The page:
Then there is a wonderful bit about the different levels of an organisation's hierarchy and their relationship with strategy. Does this sound familiar in the average small business environment?
    How can we best execute on the commitments that have been made in order to achieve our performance targets? To put it on a bumper sticker, they have to “show us the money.” There are no strategic choices to make at this level, because the time horizons are too short—six to twenty-four months. Strategies simply can’t change that fast.
    Last edited by Dave A; 22-Feb-07 at 10:55 AM.
    The trouble with opportunity is it normally comes dressed up as work.

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    just me duncan drennan's Avatar
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    Quote Originally Posted by Dave A View Post
    Then there is a wonderful bit about the different levels of an organisation's hierarchy and their relationship with strategy. Does this sound familiar in the average small business environment?
    It is interesting that you mention that one.....I wonder how high erratic strategy rates on the cause for failure, or at least cause for not getting out of a bad cycle for small business owners. Where would that fit in with your list?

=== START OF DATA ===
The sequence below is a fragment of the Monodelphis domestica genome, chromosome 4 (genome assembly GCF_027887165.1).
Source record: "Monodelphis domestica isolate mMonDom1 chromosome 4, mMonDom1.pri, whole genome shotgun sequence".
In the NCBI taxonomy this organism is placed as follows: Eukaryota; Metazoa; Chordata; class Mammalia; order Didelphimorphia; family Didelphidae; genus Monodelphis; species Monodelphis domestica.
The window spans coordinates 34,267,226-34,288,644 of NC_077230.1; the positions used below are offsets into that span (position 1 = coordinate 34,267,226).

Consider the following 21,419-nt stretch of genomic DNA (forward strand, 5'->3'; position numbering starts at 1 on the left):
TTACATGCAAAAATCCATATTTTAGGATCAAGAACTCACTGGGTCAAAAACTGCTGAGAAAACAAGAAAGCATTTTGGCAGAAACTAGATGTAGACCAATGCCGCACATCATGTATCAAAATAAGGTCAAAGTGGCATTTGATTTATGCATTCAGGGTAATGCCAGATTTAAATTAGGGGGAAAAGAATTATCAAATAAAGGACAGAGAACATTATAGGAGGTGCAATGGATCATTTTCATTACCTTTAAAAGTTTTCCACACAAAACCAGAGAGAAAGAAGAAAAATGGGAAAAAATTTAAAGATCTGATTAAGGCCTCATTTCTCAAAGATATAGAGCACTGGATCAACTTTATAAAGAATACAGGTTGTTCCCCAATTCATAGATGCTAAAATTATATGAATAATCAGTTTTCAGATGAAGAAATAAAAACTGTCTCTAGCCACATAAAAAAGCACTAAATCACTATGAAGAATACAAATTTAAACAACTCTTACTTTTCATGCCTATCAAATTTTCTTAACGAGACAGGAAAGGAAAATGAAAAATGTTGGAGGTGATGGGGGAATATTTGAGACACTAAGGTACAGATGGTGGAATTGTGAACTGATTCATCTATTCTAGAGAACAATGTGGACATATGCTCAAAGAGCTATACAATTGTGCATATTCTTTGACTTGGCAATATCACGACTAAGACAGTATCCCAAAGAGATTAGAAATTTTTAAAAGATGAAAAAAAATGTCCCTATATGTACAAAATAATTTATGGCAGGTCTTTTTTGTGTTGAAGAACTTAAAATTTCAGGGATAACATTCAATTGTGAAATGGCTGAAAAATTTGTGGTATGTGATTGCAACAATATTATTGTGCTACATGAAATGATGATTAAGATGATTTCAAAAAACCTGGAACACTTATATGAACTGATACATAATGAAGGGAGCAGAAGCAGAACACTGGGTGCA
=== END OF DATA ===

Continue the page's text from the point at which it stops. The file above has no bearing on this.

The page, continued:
• Ambition
    • Capacity
    • Capital
    • Expertise
    • Network
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    Site Caretaker Dave A's Avatar
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    Strategy is driven by Ambition, and is constrained by the other four. So it rests on all five, as does the overall success (or failure) of the business. My original question there is whether there is a sixth pillar/critical point. Put another way, what adds or takes away from strategy that isn't in the 5 points. I came up with Environment. So 5 might grow to 6.

    Another thought that occured to me, not so much out of the blog but more from this thread, was an alternative definition of the difference between strategy and tactics. How about this one:
    Strategy sets the potential and tactics determines how (effectively) that potential is realised.

    Final one: We've kinda implied Start-up is defined by resource scarcity. I'm chewing over trying to find a better definition (There's always some level of resource scarcity - it's just a question of scale). This is the best I've come up with so far: